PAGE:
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Giving Back: The Shepherd’s Corner


A woman from Ohio, her retired Warmblood and other four legged creatures help visitors in a unique way.


By Susan Rose Marcus


and the lush green grass growing in the paddocks. A shaggy black and white dog walks up to the car while a black lab tied to the wide chair railed porch wags his body, but neither barks. After climbing the porch steps, I push aside a coiled lead rope to take a seat on a faded green Adirondack chair. The porch appears to be set for a Country Life magazine photo shoot. A gray metal pail with garden tools poking out, a healthy green plant, along with a watering can and parts of a black porch light are spread out on a faded green wooden round table. A multi- colored Border-collie-type dog saunters over to smell my leg and reveals her one blue eye. Remains of a deer hide are nested in the corner of the porch; I learn later that the dogs dragged it over during the winter, like so many gifts they bring their owner, 51-year-old Stephanie Eurez. Stephanie is farm owner, equestrian, trainer and now founder of a new venture, The Shepherd’s Corner at Trinity Farm (TSCTF), an organization created primarily to take in and find homes for unwanted horses. Yet, this lifelong equestrian wants to do so much more.


D


About Stephanie The statuesque blonde who grew up in Columbus, Ohio, arrives in her red Jeep and explains how her Christian faith, love of animals, especially horses, and life experiences created the formula for TSCTF. Stephanie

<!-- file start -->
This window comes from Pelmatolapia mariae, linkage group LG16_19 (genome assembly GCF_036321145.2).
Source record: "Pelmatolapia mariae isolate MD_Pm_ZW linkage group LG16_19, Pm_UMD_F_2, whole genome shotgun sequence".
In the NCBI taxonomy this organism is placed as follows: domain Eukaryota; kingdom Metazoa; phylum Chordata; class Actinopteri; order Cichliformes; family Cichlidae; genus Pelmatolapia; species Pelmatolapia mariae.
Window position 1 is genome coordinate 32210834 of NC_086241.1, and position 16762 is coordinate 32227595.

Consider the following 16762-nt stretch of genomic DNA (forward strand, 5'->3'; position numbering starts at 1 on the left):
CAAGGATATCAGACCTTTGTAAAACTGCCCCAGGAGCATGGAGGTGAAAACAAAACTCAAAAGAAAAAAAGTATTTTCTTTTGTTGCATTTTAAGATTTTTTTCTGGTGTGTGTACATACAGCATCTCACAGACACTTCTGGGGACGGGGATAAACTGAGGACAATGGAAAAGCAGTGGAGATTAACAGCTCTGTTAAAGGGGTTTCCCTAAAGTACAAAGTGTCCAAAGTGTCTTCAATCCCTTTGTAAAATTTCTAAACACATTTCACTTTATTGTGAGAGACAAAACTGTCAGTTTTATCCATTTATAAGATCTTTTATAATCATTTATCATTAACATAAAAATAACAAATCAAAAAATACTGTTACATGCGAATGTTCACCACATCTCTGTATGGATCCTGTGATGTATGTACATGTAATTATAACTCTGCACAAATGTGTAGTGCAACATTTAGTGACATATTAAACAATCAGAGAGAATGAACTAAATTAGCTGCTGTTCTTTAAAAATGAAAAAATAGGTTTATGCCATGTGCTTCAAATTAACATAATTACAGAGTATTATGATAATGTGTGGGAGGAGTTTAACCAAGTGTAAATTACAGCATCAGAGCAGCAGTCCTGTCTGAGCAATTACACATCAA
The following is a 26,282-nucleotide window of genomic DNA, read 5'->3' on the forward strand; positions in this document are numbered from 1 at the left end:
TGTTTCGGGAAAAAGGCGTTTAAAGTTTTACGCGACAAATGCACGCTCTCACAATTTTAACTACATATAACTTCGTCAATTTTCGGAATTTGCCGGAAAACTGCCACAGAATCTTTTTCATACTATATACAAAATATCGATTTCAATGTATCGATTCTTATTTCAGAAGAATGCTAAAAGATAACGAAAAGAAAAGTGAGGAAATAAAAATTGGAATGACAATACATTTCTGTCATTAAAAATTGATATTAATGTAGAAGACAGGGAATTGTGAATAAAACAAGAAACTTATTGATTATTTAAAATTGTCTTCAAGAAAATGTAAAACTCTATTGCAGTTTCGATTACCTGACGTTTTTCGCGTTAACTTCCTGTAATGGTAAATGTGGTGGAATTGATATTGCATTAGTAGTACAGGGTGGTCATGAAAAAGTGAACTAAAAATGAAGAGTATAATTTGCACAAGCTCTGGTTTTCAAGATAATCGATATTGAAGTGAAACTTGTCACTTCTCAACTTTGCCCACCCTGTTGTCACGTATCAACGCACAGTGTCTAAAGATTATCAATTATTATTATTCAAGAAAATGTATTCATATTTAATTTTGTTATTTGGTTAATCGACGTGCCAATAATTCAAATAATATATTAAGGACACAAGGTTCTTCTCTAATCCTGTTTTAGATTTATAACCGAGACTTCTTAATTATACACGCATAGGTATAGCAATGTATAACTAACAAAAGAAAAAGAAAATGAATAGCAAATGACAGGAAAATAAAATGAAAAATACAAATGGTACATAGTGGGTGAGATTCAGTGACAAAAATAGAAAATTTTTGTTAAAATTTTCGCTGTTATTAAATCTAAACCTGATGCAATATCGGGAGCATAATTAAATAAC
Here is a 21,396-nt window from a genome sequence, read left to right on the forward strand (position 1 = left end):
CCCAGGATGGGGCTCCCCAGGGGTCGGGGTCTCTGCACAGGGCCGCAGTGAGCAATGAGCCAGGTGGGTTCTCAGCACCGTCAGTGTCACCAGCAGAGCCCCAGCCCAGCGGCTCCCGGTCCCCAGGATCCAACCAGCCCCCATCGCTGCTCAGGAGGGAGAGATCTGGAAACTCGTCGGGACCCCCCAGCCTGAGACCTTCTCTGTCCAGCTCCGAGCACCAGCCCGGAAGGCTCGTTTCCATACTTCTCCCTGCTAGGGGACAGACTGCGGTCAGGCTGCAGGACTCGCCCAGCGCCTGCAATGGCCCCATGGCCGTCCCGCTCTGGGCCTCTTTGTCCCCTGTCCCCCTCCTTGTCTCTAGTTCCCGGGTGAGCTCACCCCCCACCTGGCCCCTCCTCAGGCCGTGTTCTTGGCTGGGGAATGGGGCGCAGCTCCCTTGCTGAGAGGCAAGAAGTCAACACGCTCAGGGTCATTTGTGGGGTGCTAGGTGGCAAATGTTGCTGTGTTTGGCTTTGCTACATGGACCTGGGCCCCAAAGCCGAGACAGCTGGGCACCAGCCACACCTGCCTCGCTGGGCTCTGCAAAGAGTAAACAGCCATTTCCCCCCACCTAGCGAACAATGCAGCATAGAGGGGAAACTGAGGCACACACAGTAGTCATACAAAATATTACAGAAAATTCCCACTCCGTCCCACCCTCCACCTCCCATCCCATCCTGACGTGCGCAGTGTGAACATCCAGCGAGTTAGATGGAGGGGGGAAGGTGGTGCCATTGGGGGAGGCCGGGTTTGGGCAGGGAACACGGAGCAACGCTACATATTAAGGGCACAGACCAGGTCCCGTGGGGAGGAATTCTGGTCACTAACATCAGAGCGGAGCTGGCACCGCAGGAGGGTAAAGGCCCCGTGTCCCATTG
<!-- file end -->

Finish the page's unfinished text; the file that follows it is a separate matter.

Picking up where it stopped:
70 January/February 2011


riving up the short pine tree shaded gravel lane of Trinity Farm in Pataskala, Ohio, on a late summer afternoon, one is struck by the quiet stillness


learned to ride saddle seat as a child. She switched to western after a summer camp experience, became involved in 4-H and owned various horses over the years.


When she discovered jumping, she realized “it might be easier without the horn” and made the switch to a hunt- seat saddle. After attending the 1978 World Three Day Event Championship at the “new” Kentucky Horse Park near her school, Wittenberg University in Springfield, Ohio, Stephanie discovered her real passion: eventing! Leslie McDonald, dressage trainer, author and USDF


gold, silver and bronze medalist, who has known Stephanie since the mid-eighties, comments, “She is a ‘step-up’ person; she doesn’t pay lip service, but does it. She knows how to create a happy, healthy, environment that leaves people with a smile on their faces.” Leslie trained Stephanie and her black Trakehner stallion, Insterfurst, a horse with a fabulous pedigree and a dangerous reputation. Leslie recalls getting phone calls from people warning her not to get near the horse, but notes that Stephanie approached the horse with love


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